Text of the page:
Lasting Power of Attorney: Health and Welfare vs Property and Financial

A Lasting Power of Attorney (LPA) is the legal authority you give someone else to make medical, property, and financial decisions on your behalf. 

The person you give a power of attorney is called the “attorney” while you are the “donor”. You must register an LPA with the Office of the Public Guardian.

You can register an LPA if:
- You are temporarily in hospital and need somebody to help you with day-to-day tasks like paying bills.
- You develop or think you might develop an illness, like a brain injury or dementia, that might stop you from making decisions for yourself. -
- You lose mental capacity.

What are the different types of Lasting Power of Attorney?

There are two types of LPA:
- Health and Welfare LPA
- Property and Financial LPA
What is Health and Welfare LPA?

A Health and Welfare LPA authorises your attorney to make medical and health care decisions on your behalf when you cannot do it. The attorney makes decisions on matters relating to:
- Your daily routines, such as eating, dressing, and washing
- Medical care
- Where you live, such as in a care home
- Life-sustaining medical care

Your attorney can also spend your money to improve or maintain your quality of life, such as:
- Paying for your hairdressing, grooming, or buying new clothes.
- Paying for additional support so you can socialise more, visit relatives and friends, or go on holiday.
- Paying for decorating or maintaining your house or living space.

You can get a Health and Welfare LPA temporarily, for example, if you are under anaesthesia or for long-term health issues. It also includes instructions about consenting to and refusing treatment. 

Your attorney must make these decisions in your best interests. The LPA becomes effective only when you cannot decide on your medical treatment and care.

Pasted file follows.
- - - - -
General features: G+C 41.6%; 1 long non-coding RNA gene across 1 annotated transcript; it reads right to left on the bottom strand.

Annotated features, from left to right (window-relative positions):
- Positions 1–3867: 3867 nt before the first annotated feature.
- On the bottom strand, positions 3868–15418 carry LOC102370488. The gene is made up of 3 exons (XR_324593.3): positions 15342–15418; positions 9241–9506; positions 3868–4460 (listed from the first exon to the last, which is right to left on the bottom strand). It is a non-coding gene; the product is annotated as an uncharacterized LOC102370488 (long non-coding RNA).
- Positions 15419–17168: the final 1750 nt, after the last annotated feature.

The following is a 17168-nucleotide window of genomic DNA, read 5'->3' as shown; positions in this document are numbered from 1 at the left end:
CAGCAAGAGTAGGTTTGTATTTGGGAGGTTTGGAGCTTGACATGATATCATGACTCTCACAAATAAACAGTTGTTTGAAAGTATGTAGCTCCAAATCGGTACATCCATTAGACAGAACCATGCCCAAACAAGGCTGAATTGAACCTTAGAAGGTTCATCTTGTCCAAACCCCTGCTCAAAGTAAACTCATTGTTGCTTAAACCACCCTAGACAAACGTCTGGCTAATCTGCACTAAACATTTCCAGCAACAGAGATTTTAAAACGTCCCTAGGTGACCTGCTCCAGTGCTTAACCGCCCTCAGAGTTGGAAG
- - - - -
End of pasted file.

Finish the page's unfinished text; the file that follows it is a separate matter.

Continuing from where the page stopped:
What is Property and Financial LPA?

A Property and Financial LPA authorises your attorney to make financial decisions on your behalf. The attorney can be a financial professional handling your affairs or a trusted family member or friend acting on your behalf when you lack the physical or mental capacity to do it yourself.

A Property and Financial LPA allows your attorney to make decisions on:
- Operating bank accounts
- Property and investments 
- Money, bills and taxes 
- Pensions and benefits

The LPA can take effect immediately or in the future. Your attorneys can act on your behalf while you still have mental capacity if the LPA says so or if you give permission. 

Otherwise, the attorney must wait until you are not mentally capable to make decisions. At least one doctor must certify you to be physically or mentally incapable for incapacity to occur.

What is Mental Capacity?

When you have mental capacity, you understand what you are deciding on, why you need to decide it, and the possible outcomes. Sometimes, you may be able to decide on some things and not others. Taking time to understand an issue or communicate your decision does not mean a lack of mental capacity.

You might lack mental capacity if you are suffering an illness such as dementia or a severe learning disability. 

With a Lasting Power of Attorney in place, you will have the peace of mind that someone you trust can take charge of your affairs when you cannot.

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At GloverPriest, we understand navigating the law can be a difficult task to take on alone. That’s why we created this comprehensive guide to help promote information for everyone to use.

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